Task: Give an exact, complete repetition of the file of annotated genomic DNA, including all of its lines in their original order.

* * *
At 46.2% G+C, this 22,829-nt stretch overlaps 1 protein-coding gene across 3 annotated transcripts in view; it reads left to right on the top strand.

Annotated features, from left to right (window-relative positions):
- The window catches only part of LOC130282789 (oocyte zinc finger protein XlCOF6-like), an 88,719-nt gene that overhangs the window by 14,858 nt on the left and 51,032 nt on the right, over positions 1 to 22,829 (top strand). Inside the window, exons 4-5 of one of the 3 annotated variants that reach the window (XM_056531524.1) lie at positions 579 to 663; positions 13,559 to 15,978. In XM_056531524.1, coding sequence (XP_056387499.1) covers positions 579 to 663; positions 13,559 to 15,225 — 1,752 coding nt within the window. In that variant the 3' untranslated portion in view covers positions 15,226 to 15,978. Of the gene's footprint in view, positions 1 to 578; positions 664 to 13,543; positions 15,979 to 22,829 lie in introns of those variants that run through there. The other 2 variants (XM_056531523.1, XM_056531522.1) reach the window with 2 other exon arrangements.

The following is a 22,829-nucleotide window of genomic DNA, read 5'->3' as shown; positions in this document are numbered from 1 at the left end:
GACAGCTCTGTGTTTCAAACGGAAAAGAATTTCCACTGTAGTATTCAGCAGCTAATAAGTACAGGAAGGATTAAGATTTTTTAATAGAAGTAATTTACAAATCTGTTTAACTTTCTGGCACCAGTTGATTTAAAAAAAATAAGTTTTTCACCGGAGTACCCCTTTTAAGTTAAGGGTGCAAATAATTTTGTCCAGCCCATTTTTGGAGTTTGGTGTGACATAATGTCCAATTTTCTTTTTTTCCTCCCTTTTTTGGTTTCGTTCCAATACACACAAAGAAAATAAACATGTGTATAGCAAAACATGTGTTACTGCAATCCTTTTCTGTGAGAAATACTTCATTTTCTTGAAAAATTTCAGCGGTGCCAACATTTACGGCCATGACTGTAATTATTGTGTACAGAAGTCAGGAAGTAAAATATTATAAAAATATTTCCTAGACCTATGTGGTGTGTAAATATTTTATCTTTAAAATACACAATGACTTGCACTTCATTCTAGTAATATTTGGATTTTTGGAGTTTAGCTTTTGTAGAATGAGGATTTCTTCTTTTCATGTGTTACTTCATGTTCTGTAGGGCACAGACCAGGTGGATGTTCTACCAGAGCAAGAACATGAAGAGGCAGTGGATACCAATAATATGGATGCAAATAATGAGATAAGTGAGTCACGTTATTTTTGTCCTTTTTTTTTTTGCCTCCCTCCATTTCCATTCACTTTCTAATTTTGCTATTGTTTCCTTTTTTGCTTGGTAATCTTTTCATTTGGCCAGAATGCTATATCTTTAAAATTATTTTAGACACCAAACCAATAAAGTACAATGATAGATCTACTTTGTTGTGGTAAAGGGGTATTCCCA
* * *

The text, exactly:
At 46.2% G+C, this 22,829-nt stretch overlaps 1 protein-coding gene across 3 annotated transcripts in view; it reads left to right on the top strand.

Annotated features, from left to right (window-relative positions):
- The window catches only part of LOC130282789 (oocyte zinc finger protein XlCOF6-like), an 88,719-nt gene that overhangs the window by 14,858 nt on the left and 51,032 nt on the right, over positions 1 to 22,829 (top strand). Inside the window, exons 4-5 of one of the 3 annotated variants that reach the window (XM_056531524.1) lie at positions 579 to 663; positions 13,559 to 15,978. In XM_056531524.1, coding sequence (XP_056387499.1) covers positions 579 to 663; positions 13,559 to 15,225 — 1,752 coding nt within the window. In that variant the 3' untranslated portion in view covers positions 15,226 to 15,978. Of the gene's footprint in view, positions 1 to 578; positions 664 to 13,543; positions 15,979 to 22,829 lie in introns of those variants that run through there. The other 2 variants (XM_056531523.1, XM_056531522.1) reach the window with 2 other exon arrangements.

The following is a 22,829-nucleotide window of genomic DNA, read 5'->3' as shown; positions in this document are numbered from 1 at the left end:
GACAGCTCTGTGTTTCAAACGGAAAAGAATTTCCACTGTAGTATTCAGCAGCTAATAAGTACAGGAAGGATTAAGATTTTTTAATAGAAGTAATTTACAAATCTGTTTAACTTTCTGGCACCAGTTGATTTAAAAAAAATAAGTTTTTCACCGGAGTACCCCTTTTAAGTTAAGGGTGCAAATAATTTTGTCCAGCCCATTTTTGGAGTTTGGTGTGACATAATGTCCAATTTTCTTTTTTTCCTCCCTTTTTTGGTTTCGTTCCAATACACACAAAGAAAATAAACATGTGTATAGCAAAACATGTGTTACTGCAATCCTTTTCTGTGAGAAATACTTCATTTTCTTGAAAAATTTCAGCGGTGCCAACATTTACGGCCATGACTGTAATTATTGTGTACAGAAGTCAGGAAGTAAAATATTATAAAAATATTTCCTAGACCTATGTGGTGTGTAAATATTTTATCTTTAAAATACACAATGACTTGCACTTCATTCTAGTAATATTTGGATTTTTGGAGTTTAGCTTTTGTAGAATGAGGATTTCTTCTTTTCATGTGTTACTTCATGTTCTGTAGGGCACAGACCAGGTGGATGTTCTACCAGAGCAAGAACATGAAGAGGCAGTGGATACCAATAATATGGATGCAAATAATGAGATAAGTGAGTCACGTTATTTTTGTCCTTTTTTTTTTTGCCTCCCTCCATTTCCATTCACTTTCTAATTTTGCTATTGTTTCCTTTTTTGCTTGGTAATCTTTTCATTTGGCCAGAATGCTATATCTTTAAAATTATTTTAGACACCAAACCAATAAAGTACAATGATAGATCTACTTTGTTGTGGTAAAGGGGTATTCCCA